Fantastic celebration of the extreme

2010-08-06 00:00

COVERING the UCI BMX World Championships recently really was a pleasure. As a self-proclaimed football nut, my understanding of “extreme” generally includes shots from range and two-legged challenges.

And while I was aware of the dangers that come with BMX and other biking sports involving ramps, I certainly didn’t expect to encounter them with such regularity over the course of the weekend.

Bodies flying all over the place before crashing to the sand track, and hard, was almost routine. An uncomfortable feeling that almost longed for a rider to fall came over me. Don’t get me wrong, I never wanted anybody to leave Pietermaritzburg in a wheelchair, but the adrenaline rush generated from seeing a grown man fall off his toy while travelling at 60 km/h an hour only to get up and carry on, really was riveting.

In the moments when I was able to blink, close my mouth and look away from the track, something else emerged that was just as intriguing.

Something was happening all around me that was difficult to explain. It wasn’t a physical thing, but more an impression of something distinctly alternative; not at all what one might consider mainstream or normal.

I am used to attending sporting fixtures where the fans wear replica jerseys of the team they are supporting. A glance around the Royal Showgrounds revealed that this wasn’t your average sporting event.

Tattoos, body piercings and crazy hairstyles took the place of replica jerseys and were a common feature of the event’s spectators.

Indeed, it took me a day to realise that my chosen attire would probably not help my cause in interviewing spectators and prominent people in the sport.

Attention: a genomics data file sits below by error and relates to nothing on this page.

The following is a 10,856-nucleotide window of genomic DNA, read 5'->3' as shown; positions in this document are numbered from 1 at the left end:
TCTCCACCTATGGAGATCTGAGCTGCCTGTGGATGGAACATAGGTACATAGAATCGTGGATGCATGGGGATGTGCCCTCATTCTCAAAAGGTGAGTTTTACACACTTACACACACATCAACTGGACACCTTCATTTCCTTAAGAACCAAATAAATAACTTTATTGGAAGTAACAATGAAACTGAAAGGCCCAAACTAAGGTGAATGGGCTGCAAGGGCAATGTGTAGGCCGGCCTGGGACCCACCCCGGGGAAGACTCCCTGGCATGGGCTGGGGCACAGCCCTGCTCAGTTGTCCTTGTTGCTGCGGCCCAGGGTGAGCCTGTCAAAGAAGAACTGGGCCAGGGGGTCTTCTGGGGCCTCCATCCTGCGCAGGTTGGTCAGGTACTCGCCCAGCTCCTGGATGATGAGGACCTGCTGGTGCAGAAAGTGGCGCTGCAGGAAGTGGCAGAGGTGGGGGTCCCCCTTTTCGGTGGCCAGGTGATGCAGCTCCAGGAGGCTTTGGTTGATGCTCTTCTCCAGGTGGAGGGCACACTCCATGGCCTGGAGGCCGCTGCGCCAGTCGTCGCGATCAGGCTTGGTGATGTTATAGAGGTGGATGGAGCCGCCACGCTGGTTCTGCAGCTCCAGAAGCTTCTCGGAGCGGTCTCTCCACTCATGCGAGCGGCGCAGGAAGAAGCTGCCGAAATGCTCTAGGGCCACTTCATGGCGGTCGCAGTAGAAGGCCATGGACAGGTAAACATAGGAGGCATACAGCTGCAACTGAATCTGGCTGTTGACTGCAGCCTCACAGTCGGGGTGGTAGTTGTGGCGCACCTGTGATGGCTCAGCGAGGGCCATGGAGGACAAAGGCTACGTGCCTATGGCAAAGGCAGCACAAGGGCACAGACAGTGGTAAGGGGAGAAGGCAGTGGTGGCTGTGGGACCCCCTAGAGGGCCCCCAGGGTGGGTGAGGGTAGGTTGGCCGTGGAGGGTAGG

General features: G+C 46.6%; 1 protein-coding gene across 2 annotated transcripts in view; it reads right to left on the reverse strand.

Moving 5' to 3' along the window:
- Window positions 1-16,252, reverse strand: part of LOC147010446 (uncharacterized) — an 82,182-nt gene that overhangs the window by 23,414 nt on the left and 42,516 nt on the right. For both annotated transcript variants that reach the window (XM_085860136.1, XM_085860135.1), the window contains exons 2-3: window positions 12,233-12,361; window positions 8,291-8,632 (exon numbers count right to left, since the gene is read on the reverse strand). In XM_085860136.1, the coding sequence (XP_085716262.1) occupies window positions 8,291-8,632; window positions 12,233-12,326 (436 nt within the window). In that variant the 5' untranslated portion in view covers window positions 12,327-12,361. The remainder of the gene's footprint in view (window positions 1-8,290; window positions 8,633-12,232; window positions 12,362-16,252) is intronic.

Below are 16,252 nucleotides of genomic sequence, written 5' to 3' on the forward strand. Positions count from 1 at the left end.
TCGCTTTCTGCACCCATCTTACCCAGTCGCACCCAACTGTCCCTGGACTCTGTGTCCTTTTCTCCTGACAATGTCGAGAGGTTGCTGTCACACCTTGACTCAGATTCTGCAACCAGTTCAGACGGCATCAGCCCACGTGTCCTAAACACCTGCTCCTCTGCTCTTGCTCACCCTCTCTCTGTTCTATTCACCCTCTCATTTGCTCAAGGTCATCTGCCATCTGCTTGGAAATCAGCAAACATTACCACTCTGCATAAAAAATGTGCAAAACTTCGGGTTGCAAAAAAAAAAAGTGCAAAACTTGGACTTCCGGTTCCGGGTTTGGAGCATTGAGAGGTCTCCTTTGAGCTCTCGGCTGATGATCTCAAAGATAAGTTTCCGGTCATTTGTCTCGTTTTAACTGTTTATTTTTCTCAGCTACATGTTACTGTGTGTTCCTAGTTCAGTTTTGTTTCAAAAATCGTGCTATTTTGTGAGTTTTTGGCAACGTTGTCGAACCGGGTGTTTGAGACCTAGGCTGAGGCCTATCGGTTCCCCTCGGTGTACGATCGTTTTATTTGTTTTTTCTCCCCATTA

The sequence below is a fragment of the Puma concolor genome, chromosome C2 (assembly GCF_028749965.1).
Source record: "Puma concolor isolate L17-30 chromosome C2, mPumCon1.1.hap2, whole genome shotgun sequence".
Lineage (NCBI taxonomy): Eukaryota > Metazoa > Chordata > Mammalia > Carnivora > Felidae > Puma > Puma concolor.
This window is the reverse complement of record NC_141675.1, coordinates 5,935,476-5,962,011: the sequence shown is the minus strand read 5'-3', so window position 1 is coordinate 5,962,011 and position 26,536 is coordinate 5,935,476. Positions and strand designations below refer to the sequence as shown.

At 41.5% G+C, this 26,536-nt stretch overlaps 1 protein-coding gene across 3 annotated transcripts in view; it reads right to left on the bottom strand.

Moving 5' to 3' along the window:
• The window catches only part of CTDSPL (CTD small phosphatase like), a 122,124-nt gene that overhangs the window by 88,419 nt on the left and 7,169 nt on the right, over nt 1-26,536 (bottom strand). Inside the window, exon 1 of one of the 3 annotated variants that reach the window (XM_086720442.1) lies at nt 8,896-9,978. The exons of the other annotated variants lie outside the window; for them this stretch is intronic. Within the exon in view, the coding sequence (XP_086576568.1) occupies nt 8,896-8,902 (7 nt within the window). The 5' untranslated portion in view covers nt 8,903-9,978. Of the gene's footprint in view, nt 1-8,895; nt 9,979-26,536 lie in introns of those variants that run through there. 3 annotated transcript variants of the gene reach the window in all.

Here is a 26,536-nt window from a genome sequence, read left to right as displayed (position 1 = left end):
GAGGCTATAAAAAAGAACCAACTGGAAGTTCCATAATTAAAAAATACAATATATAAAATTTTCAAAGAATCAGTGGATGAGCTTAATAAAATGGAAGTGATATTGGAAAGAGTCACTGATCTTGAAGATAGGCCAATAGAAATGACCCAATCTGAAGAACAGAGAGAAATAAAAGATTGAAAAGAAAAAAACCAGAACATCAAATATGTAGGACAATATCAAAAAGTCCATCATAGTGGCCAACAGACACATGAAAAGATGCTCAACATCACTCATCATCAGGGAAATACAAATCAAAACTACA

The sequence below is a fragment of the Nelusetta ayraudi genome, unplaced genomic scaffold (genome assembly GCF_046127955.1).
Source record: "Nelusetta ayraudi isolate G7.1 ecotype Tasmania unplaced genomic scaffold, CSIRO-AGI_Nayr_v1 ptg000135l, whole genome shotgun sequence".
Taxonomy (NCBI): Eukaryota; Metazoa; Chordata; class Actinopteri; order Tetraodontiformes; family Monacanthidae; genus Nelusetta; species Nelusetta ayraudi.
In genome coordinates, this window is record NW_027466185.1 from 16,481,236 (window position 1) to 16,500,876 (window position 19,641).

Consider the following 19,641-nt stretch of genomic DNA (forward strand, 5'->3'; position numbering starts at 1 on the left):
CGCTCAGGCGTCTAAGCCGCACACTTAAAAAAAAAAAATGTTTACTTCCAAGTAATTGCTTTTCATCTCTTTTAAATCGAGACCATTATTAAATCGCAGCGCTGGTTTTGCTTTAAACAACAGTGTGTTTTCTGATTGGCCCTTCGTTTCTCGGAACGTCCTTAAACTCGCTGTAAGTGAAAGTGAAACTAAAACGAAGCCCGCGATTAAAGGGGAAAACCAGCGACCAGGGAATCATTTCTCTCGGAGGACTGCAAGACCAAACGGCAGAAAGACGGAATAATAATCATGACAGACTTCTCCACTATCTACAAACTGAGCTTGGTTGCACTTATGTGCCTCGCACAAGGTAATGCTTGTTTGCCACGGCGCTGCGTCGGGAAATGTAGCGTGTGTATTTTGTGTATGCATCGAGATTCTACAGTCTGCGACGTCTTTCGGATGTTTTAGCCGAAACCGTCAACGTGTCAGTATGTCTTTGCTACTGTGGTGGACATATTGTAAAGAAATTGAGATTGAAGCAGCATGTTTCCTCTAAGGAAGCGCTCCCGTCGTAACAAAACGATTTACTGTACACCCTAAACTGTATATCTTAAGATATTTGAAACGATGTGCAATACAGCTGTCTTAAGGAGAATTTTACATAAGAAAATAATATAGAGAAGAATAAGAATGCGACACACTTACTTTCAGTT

By Friday I had rid myself of the collared shirt and shiny black shoes that had resulted in me feeling like an outsider in my home town, and replaced them with something a little more “BMXish”.

A carefully selected cap now hid my distinctly mundane hairstyle and a pair of skinny jeans and dirty sneakers improved my “track cred”, somewhat substantially I thought.

It is a scene that I am not unfamiliar with. It is “rock star”, it is “out there”, it applauds individual difference and it strives to move away from accepting and conforming to societal norms.

I had previously associated movements like this solely with music. The “we don’t listen to commercial music so we will do everything in our power to ensure that our appearance shows that we are different” movement. Think of our Gothic friends. Some people are passionate enough about music to let it dictate their lives.

And it turns out that people are just as passionate about BMX.

Having said this, there was a clear relationship between the event and rock and roll. Black Sabbath, Metallica and anything with loud guitars and elaborate screams was continually heard over the public address system. It lends weight to the alternative nature of the sport. And, I must say, how pleasant it was to be at a function of this magnitude without hearing the monotony of the latest Justin Bieber or Lady Gaga track.

It was our foreign visitors who depicted this movement the most, though, and there were many locals just like me who would have noticed that there was something “different” about being a fan of this extreme sport.

I believe they refer to us as “jocks” — those who have been brought up knowing the importance of being passionate about knock-ons, Sharks coaches and popped collars.

It was so refreshing to see that there exists a social platform for individuals who pride themselves on being different.

It is unfair for us to associate tattoos, piercings and unusual fashion preferences with a lack of ambition, an excessive use of marijuana and downright “craziness”.

There is more to it. The UCI BMX World Championships provided a platform where those who could care less about rugby, football or cricket could get actively involved in supporting a major sporting event, and they didn’t have to do it with us “jocks” giving them dirty looks.

It was a celebration of the eccentric.

They were at home. We were the “strange” ones. And it was fantastic.

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